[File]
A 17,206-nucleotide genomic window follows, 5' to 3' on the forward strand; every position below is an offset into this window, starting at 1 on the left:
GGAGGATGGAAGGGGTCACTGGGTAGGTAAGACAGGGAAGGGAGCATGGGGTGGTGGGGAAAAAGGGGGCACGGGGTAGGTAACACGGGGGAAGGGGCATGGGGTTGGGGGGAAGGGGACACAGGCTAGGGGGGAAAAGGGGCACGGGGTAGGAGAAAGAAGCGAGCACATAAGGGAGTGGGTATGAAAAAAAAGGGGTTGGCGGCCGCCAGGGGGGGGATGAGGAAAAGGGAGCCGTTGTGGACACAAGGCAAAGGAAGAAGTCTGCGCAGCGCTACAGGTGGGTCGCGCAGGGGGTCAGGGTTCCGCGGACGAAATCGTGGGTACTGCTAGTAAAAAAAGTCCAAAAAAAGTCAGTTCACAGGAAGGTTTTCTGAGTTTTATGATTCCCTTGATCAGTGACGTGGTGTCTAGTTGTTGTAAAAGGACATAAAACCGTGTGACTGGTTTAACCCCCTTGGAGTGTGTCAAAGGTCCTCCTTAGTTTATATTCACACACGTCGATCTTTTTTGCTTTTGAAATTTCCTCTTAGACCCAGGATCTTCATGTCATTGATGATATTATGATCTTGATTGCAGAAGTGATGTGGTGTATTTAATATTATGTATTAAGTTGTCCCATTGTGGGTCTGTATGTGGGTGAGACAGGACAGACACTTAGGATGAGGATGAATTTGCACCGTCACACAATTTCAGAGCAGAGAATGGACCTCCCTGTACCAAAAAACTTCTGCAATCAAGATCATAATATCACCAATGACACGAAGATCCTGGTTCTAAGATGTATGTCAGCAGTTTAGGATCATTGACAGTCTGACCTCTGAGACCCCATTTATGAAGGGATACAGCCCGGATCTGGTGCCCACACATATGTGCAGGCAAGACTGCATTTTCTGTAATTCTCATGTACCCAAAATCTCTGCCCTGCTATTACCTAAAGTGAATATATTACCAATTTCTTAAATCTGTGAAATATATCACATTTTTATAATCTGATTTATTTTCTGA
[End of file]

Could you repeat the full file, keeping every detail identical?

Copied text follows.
A 17,206-nucleotide genomic window follows, 5' to 3' on the forward strand; every position below is an offset into this window, starting at 1 on the left:
GGAGGATGGAAGGGGTCACTGGGTAGGTAAGACAGGGAAGGGAGCATGGGGTGGTGGGGAAAAAGGGGGCACGGGGTAGGTAACACGGGGGAAGGGGCATGGGGTTGGGGGGAAGGGGACACAGGCTAGGGGGGAAAAGGGGCACGGGGTAGGAGAAAGAAGCGAGCACATAAGGGAGTGGGTATGAAAAAAAAGGGGTTGGCGGCCGCCAGGGGGGGGATGAGGAAAAGGGAGCCGTTGTGGACACAAGGCAAAGGAAGAAGTCTGCGCAGCGCTACAGGTGGGTCGCGCAGGGGGTCAGGGTTCCGCGGACGAAATCGTGGGTACTGCTAGTAAAAAAAGTCCAAAAAAAGTCAGTTCACAGGAAGGTTTTCTGAGTTTTATGATTCCCTTGATCAGTGACGTGGTGTCTAGTTGTTGTAAAAGGACATAAAACCGTGTGACTGGTTTAACCCCCTTGGAGTGTGTCAAAGGTCCTCCTTAGTTTATATTCACACACGTCGATCTTTTTTGCTTTTGAAATTTCCTCTTAGACCCAGGATCTTCATGTCATTGATGATATTATGATCTTGATTGCAGAAGTGATGTGGTGTATTTAATATTATGTATTAAGTTGTCCCATTGTGGGTCTGTATGTGGGTGAGACAGGACAGACACTTAGGATGAGGATGAATTTGCACCGTCACACAATTTCAGAGCAGAGAATGGACCTCCCTGTACCAAAAAACTTCTGCAATCAAGATCATAATATCACCAATGACACGAAGATCCTGGTTCTAAGATGTATGTCAGCAGTTTAGGATCATTGACAGTCTGACCTCTGAGACCCCATTTATGAAGGGATACAGCCCGGATCTGGTGCCCACACATATGTGCAGGCAAGACTGCATTTTCTGTAATTCTCATGTACCCAAAATCTCTGCCCTGCTATTACCTAAAGTGAATATATTACCAATTTCTTAAATCTGTGAAATATATCACATTTTTATAATCTGATTTATTTTCTGA